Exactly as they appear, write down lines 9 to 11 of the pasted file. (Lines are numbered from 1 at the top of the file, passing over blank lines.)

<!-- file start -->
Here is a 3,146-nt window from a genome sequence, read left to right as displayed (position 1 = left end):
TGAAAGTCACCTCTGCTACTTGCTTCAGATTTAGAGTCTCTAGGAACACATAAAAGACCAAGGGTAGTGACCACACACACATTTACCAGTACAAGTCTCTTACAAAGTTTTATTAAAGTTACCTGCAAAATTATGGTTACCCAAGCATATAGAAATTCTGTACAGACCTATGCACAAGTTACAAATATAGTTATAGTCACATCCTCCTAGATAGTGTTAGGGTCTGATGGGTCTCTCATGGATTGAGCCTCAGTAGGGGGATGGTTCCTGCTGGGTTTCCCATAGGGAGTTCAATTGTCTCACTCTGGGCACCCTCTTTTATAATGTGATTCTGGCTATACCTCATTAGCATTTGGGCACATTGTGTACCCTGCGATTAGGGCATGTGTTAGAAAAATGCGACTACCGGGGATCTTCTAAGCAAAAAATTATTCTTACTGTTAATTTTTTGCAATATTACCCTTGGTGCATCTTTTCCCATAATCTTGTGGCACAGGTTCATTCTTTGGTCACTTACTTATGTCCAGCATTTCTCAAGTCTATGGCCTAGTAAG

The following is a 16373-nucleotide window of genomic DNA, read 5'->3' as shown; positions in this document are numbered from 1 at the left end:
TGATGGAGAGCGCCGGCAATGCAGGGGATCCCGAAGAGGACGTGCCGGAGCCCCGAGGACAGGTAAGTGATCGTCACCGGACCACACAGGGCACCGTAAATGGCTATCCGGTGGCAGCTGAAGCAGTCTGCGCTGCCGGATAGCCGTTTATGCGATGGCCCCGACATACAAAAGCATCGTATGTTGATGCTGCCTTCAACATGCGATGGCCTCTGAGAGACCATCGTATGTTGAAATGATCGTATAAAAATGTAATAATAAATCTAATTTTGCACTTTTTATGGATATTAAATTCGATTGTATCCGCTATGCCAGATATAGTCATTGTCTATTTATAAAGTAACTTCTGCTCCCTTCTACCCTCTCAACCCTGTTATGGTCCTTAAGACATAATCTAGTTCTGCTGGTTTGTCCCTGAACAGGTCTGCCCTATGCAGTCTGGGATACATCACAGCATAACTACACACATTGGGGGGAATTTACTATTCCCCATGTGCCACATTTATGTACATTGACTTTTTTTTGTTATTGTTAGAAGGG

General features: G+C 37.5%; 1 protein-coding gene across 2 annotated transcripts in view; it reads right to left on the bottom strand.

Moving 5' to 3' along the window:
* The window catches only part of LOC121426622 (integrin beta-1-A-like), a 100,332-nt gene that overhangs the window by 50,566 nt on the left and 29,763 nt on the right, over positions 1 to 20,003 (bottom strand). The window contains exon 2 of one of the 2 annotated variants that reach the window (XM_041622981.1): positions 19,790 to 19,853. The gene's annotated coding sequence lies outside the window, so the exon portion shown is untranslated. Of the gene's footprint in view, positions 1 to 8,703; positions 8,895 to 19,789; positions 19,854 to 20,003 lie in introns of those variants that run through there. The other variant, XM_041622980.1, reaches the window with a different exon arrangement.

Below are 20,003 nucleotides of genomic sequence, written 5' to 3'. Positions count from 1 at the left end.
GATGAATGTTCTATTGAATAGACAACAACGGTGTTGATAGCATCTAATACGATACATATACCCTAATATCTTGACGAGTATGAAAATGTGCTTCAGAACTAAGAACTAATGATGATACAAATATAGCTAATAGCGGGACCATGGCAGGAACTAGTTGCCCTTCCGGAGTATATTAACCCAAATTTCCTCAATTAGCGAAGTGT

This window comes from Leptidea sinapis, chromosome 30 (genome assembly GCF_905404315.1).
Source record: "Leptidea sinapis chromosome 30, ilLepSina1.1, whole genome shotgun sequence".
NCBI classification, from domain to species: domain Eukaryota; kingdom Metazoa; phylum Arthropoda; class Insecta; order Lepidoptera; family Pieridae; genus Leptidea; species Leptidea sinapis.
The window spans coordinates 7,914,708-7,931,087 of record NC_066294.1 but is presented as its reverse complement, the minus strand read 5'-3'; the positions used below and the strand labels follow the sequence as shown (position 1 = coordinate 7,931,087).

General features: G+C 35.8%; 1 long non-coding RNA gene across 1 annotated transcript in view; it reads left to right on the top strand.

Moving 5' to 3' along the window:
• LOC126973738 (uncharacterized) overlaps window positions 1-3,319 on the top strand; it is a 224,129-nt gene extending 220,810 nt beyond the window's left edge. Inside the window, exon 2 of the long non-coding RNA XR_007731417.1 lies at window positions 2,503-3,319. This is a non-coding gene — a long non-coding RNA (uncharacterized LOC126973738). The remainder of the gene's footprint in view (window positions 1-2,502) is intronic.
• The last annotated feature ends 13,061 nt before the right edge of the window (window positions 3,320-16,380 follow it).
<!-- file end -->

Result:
GATGAATGTTCTATTGAATAGACAACAACGGTGTTGATAGCATCTAATACGATACATATACCCTAATATCTTGACGAGTATGAAAATGTGCTTCAGAACTAAGAACTAATGATGATACAAATATAGCTAATAGCGGGACCATGGCAGGAACTAGTTGCCCTTCCGGAGTATATTAACCCAAATTTCCTCAATTAGCGAAGTGT

This window comes from Leptidea sinapis, chromosome 30 (genome assembly GCF_905404315.1).
Source record: "Leptidea sinapis chromosome 30, ilLepSina1.1, whole genome shotgun sequence".